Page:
This site is simply host to a description of the techniques I used to accomplish my goal of getting ripped and staying ripped. You might consider incorporating all, some, or even none of them into your own path learning how to get ripped. However, since I do believe that getting ripped and staying ripped requires a holistic approach, incorporating only a few of these techniques might not yield the same results for you. Whatever the case, I hope you can find something positive or informative on this site. Please do feel free to comment and/ or ask questions (respectfully, of course).
A little history about my quest to get ripped
I have been conducting some sort of physical training for twenty years, but I only got moderately ripped for the first time in my early-mid 20s, and I did it the very hard and counterproductive way. During that time, I knew a really well muscled, ripped guy in the gym I was a member of then. I needed to know how to get that ripped. When I asked him how he did it, he told me, “really hard cardio.” Because he was ripped, I accepted that as the only truth. It’s clear to me now that not only did he leave some information out, but also that “really hard cardio” is one tool that some people might use, but that I absolutely did not use to get ripped.
In any case, being the gung-ho (and overly eager) kid that I was at the time, I took his pronouncement as gospel and made it my life beginning the next day. So in addition to lifting six days per week on a three-day split, I also began performing metabolic work including high intensity interval training (CrossFit type routines), and running at a fast pace (I’m talking a 6-minute mile for 20-25 minutes) several times a week. My mindset was that if I wasn’t burned out at the end of a workout, if I didn’t experience a pump in whichever muscle groups I was working that day, and if my t-shirt wasn’t saturated with sweat, then I hadn’t done enough that day toward my goal of getting ripped. In retrospect, I’m surprised that I even took off one day per week. What I had to show for all that grueling work was 9% body fat (which in my opinion isn’t particularly low) and some new muscle, but it was so damn hard to get to that point. And worse, more often than not I had a dreadful feeling that my condition was balancing on a knife’s edge, and boy, was I was right; after only eight months the supports came out. The daily exhaustive grind caught up with me in a big way. Not only was my body always tired, but I was mentally drained as well.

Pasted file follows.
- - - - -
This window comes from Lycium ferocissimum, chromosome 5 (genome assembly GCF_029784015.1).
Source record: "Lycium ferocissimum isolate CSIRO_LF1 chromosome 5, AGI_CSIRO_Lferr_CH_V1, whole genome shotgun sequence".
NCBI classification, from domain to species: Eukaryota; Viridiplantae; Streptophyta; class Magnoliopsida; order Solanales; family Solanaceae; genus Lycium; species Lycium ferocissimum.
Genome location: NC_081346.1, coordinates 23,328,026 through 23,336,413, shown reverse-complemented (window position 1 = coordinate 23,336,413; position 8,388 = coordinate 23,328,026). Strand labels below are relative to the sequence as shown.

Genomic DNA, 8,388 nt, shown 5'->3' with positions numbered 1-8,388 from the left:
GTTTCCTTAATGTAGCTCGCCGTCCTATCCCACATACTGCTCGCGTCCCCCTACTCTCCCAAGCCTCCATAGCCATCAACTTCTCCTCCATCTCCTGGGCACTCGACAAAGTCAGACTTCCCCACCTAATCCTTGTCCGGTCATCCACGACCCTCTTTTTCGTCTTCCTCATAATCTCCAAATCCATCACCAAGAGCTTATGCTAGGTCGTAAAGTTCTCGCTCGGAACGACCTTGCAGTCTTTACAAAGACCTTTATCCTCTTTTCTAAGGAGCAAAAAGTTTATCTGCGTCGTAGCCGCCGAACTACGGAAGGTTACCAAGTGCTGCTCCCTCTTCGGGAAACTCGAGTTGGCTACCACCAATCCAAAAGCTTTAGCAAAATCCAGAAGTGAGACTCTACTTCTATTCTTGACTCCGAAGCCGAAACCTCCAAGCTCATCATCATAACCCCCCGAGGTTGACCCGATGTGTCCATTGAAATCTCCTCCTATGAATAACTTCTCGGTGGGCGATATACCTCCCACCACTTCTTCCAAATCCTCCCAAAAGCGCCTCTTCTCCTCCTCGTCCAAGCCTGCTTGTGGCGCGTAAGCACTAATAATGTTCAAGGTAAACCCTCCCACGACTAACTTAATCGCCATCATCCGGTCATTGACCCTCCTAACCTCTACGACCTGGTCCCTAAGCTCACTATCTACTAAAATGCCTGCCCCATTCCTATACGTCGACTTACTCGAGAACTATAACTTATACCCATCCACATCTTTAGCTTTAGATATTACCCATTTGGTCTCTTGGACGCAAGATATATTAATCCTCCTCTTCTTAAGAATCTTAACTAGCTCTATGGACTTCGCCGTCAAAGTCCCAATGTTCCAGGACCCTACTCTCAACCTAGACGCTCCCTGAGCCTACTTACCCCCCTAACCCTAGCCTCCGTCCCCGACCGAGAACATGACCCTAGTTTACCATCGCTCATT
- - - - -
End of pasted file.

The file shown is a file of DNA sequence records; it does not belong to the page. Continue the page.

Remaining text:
Flash forward a decade and here I am again. During a time when extraordinarily draining and complicated CrossFit and P90X and Insanity workouts are widely touted (at least in the media) as the keys to developing a ripped physique and burning fat, I ignored them and learned how to get ripped through a process that seemed almost effortless. I still shake my head in disbelief thinking back at how I much time and energy I put in ten years ago compared to quite literally less than 20 percent of that now, yet how now I’m significantly more ripped and feel so much fresher and looser than I did then.
During the process of getting ripped this time around, I dropped from 13% body fat to 7%, which equated to 9 lbs of fat, but the scale only reflected a 2 lbs decrease, meaning that I simultaneously added 7 lbs of muscle. This is often referred to as a “recomposition”. I will repeat that my transformation wasn’t difficult; it was slow, comfortable and methodical.
How this site is organized
Rather than only providing a list of topics or articles, I thought that an outline highlighting the points and practices that I believe were most relevant to my own transformation would be more intuitive and useful for those who choose to read further. Instead of having to dig through categories and tags, the content that I believe is most relevant is right up on the navigation menu.